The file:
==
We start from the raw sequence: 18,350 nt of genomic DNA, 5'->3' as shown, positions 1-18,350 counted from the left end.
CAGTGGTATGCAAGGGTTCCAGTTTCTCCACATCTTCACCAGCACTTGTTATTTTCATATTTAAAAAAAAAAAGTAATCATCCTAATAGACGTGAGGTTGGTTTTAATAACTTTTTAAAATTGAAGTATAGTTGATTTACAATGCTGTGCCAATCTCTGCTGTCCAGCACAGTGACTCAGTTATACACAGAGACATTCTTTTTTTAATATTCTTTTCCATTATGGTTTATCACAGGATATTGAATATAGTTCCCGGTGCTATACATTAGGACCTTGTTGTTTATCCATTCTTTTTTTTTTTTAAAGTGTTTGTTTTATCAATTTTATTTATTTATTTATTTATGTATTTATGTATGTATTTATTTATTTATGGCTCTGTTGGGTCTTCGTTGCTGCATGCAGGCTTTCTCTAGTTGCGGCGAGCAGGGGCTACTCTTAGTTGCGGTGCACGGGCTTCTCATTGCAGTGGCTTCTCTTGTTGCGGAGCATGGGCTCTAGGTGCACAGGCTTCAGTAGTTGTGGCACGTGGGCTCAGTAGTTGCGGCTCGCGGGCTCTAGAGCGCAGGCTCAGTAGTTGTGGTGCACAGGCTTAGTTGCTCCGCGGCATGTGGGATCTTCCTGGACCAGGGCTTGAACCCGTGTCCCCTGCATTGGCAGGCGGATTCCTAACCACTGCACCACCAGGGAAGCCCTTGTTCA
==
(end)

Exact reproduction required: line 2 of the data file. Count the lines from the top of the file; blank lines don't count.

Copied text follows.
CAGTGGTATGCAAGGGTTCCAGTTTCTCCACATCTTCACCAGCACTTGTTATTTTCATATTTAAAAAAAAAAAGTAATCATCCTAATAGACGTGAGGTTGGTTTTAATAACTTTTTAAAATTGAAGTATAGTTGATTTACAATGCTGTGCCAATCTCTGCTGTCCAGCACAGTGACTCAGTTATACACAGAGACATTCTTTTTTTAATATTCTTTTCCATTATGGTTTATCACAGGATATTGAATATAGTTCCCGGTGCTATACATTAGGACCTTGTTGTTTATCCATTCTTTTTTTTTTTTAAAGTGTTTGTTTTATCAATTTTATTTATTTATTTATTTATGTATTTATGTATGTATTTATTTATTTATGGCTCTGTTGGGTCTTCGTTGCTGCATGCAGGCTTTCTCTAGTTGCGGCGAGCAGGGGCTACTCTTAGTTGCGGTGCACGGGCTTCTCATTGCAGTGGCTTCTCTTGTTGCGGAGCATGGGCTCTAGGTGCACAGGCTTCAGTAGTTGTGGCACGTGGGCTCAGTAGTTGCGGCTCGCGGGCTCTAGAGCGCAGGCTCAGTAGTTGTGGTGCACAGGCTTAGTTGCTCCGCGGCATGTGGGATCTTCCTGGACCAGGGCTTGAACCCGTGTCCCCTGCATTGGCAGGCGGATTCCTAACCACTGCACCACCAGGGAAGCCCTTGTTCA